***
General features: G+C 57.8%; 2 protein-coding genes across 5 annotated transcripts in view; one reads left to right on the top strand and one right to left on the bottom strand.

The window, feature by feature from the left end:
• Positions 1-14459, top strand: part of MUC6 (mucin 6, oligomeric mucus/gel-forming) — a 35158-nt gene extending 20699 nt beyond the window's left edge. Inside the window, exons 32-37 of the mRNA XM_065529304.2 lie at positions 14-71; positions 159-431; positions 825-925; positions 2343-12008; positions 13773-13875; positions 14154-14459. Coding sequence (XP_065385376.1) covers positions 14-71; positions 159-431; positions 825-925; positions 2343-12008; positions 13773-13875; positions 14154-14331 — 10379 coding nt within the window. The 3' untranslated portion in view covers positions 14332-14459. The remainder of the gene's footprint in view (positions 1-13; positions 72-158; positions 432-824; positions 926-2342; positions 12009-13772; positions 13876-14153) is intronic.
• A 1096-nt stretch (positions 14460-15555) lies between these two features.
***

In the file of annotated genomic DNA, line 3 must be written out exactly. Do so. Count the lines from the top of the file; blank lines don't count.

• Positions 1-14459, top strand: part of MUC6 (mucin 6, oligomeric mucus/gel-forming) — a 35158-nt gene extending 20699 nt beyond the window's left edge. Inside the window, exons 32-37 of the mRNA XM_065529304.2 lie at positions 14-71; positions 159-431; positions 825-925; positions 2343-12008; positions 13773-13875; positions 14154-14459. Coding sequence (XP_065385376.1) covers positions 14-71; positions 159-431; positions 825-925; positions 2343-12008; positions 13773-13875; positions 14154-14331 — 10379 coding nt within the window. The 3' untranslated portion in view covers positions 14332-14459. The remainder of the gene's footprint in view (positions 1-13; positions 72-158; positions 432-824; positions 926-2342; positions 12009-13772; positions 13876-14153) is intronic.